Probably the closest I can come is the unease I feel in a foreign country where I don’t know the neighborhood, language and people around me. I sometimes imagine that everyone is a potential threat. Is it like that?

SQUEEKY2's avatar

I can understand using caution in those conditions, but to be down right afraid of strange men ,when most would come to your aid in the drop of a hat, if the need came.
Life is far to short to go through it like that.
But you do have to exercise caution, I don’t like Mrs Squeeky walking alone at night, because there are sickos out there, but don’t give them what they want, just use common sense.

Dutchess_III's avatar

That’s a good comparison, @rojo.

I don’t feel that they’re ALL out to get me, but I know they are out there and I have to be aware and ready. I can probably name 50 instances, or more, of unwelcome sexual behavior in my life time. One guy, who I refused, threw a full beer can at me at an outdoor party once. I was sitting down. Don’t know if he meant to hit me, but it landed in the crack of the cushion of the chair I was sitting on. He took off. The guy sitting next to me, and another guy, went after him. Don’t know the rest of the story.

I was never, ever rude or mocking. I was always careful to be polite, so I wouldn’t trigger exactly that kind of rage. Sometimes there is nothing you can do to stop it.

trailsillustrated's avatar

I lived on the street in the us in a really dangerous area, and I’ve been in some bad altercations. Just be aware and you will be fine. I’m not afraid of anybody, don’t and never did feel constant fear. I never felt targeted by men per se.

Dutchess_III's avatar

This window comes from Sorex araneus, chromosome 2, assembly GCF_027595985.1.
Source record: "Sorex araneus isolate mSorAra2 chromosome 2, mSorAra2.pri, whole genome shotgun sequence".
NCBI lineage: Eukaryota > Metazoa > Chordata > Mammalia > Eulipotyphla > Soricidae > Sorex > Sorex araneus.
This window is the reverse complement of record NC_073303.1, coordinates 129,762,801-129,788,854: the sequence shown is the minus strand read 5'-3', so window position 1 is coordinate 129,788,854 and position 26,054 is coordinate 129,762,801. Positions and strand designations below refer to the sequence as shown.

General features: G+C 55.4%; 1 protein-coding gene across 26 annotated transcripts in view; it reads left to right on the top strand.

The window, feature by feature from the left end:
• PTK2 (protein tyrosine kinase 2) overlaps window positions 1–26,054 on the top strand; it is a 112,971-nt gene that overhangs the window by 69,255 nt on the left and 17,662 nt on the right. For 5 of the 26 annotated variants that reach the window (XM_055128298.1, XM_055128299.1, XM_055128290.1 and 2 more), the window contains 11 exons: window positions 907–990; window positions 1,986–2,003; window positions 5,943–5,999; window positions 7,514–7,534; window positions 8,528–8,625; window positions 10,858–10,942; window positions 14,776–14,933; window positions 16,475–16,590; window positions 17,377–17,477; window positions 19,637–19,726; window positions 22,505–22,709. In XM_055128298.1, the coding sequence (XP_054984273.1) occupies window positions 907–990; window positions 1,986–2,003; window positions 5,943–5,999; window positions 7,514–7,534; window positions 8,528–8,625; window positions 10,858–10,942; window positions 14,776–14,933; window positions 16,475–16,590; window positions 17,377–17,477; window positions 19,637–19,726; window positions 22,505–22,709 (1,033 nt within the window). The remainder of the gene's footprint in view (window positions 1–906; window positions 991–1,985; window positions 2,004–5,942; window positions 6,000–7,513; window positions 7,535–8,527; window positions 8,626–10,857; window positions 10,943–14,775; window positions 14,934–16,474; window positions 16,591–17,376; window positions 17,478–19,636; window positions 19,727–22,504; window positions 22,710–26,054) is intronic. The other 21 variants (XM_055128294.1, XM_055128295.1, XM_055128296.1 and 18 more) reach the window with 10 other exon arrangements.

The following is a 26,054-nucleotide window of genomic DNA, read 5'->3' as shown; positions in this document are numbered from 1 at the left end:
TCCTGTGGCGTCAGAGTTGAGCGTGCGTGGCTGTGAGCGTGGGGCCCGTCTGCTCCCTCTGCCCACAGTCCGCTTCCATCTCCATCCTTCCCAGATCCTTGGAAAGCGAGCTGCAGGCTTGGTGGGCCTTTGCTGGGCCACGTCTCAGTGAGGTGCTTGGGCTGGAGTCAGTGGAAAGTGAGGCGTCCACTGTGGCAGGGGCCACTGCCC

Maybe “afraid” was to strong a word to use in general. But I’ve been in situations where I was terrified.

trailsillustrated's avatar

@Dutchess_III so have I, as in I’m alone, the attack is imminent, but I have always seen it as isolated and it hasn’t made me distrustful of all men.

Dutchess_III's avatar

I’m not even distrustful. Call it kind of neutral. I just don’t trust a man until I learn that I can. And I’ve made a couple of mistakes in that area, early on, and almost got raped. Twice.

Adirondackwannabe's avatar

@Dutchess_III I’ve picked up on the terror before, and I wasn’t doing a single sexual thing. I was going up the sidewalk, and a woman and two children are trying to change a flat tire. I stopped to help, because those lug wrenches tighten the lugs big time. I’m carrying a briefcase, well dressed, and doing nothing threatening or sexual and we’re in the open in daylight on main street.. She was terrified of me. I could feel it. But other times I’ve walked women into dangerous places, and they trust me completely. What gives?

Aethelwine's avatar

I’m not afraid of men. I’m afraid of women and men who act belligerent.

rojo's avatar

I know when I have to go into an apartment for a maintenance call or something I always leave the door wide open if it has a female tenant. Most are ok and will shut the door after me but occasionally you get that feeling @Adirondackwannabe mentioned even when we have met previously and I want everyone to be at ease especially in guntotin’Texas I don’t want anyone feeling trapped or threatened.

Dutchess_III's avatar

Good idea @rojo.

@Adirondackwannabe Just their own experiences I guess.

Rick kind of walked me into a dangerous place in downtown Kansas City. I was nervous, but sure he could fight off whatever long enough for me to get away.

RealEyesRealizeRealLies's avatar

“constantly wary”